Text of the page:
Sam Jung always wanted to own a restaurant. He began saving money at age 18, and launched his first eatery, J Sushi Restaurant, at the age of 23, all while a student at UNT. Three years later, Sam and his team of chefs and servers still float mountains of fresh sushi to customers on boat-shaped platters. They weight the decks of the mini vessels with creations such as the crispy roll—a deep fried combination of tuna, salmon, and Hamachi—or the cu kani maki, which replaces the traditional seaweed wrapping with thinly-sliced cucumber. Sam also crafts creative specialty rolls, such as the cherry blossom roll, which is presented as petal shaped pieces wrapped in pink tuna after being harvested from the freshest sushi trees.
Though sushi is often best enjoyed with friends, don’t expect to bring 11 people to Keiichi. The intimate setting only has 10 seats, but that's part of the allure. Chef Keiichi Nagano prepares his impeccably fresh cuisine right in front diners without a wall, glass, or pair of protesting octopi blocking his precise knife-cuts from view. Those who call ahead for a seat can also request an omakase tasting menu of the chef’s choice, an option that is highly recommended by the Dallas News, who called it a “transporting experience”.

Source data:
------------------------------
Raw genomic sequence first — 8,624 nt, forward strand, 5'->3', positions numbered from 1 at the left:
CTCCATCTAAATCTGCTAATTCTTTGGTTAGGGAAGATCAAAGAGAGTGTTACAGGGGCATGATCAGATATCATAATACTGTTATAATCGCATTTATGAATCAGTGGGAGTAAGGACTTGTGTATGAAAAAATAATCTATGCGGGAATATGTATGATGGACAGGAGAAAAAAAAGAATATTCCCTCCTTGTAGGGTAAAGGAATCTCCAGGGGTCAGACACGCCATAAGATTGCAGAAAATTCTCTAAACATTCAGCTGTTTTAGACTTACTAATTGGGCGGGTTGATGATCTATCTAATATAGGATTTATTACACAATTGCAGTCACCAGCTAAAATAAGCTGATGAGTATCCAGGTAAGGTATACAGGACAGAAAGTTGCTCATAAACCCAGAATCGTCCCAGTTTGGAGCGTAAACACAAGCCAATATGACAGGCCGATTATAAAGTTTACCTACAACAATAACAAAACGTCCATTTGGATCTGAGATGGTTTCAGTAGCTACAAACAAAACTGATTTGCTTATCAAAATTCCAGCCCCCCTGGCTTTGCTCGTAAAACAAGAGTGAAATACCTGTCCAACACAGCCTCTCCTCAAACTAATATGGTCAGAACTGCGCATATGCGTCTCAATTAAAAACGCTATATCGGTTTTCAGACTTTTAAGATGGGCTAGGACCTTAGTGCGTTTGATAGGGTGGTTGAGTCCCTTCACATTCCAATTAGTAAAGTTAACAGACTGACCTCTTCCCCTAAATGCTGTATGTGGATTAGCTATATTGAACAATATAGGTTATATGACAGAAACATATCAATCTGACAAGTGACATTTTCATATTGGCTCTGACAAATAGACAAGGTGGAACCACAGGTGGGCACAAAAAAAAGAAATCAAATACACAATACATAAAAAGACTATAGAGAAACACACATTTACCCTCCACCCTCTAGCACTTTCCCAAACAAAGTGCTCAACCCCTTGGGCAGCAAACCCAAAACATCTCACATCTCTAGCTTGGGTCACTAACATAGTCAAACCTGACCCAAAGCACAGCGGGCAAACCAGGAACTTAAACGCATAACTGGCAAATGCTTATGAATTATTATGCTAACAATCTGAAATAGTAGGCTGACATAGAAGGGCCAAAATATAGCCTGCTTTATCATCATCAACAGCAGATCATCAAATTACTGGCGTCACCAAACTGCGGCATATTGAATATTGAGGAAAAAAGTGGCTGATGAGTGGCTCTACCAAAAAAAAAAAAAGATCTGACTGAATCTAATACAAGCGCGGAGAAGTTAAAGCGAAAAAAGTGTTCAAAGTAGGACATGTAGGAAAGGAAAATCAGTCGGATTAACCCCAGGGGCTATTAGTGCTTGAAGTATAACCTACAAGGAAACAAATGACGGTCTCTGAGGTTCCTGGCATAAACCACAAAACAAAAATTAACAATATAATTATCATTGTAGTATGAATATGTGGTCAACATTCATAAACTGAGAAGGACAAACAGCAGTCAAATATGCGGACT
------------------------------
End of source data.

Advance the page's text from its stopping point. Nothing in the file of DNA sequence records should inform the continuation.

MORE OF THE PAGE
High-backed leather banquettes break up the smoked-salmon red expanse of Sushi Fugu's walls, which are gently illuminated by slender hanging lamps. Artwork peppers the walls, the abstract crimson swirls serving as a pleasant distraction from a meal, unlike an airplane copilot with uptight ideas about when it is appropriate to make a hoagie. Sleek wooden tables serve as a minimalist stage, where the food shines; platters showcase colorful sushi rolls and thin slices of super-white tuna and eel. Meanwhile, hot pan-Asian dishes emerge from the kitchen, where thai spices mingle with kebabs, thick udon noodles simmer in flavorful broths, and soy sauce dapples dumplings.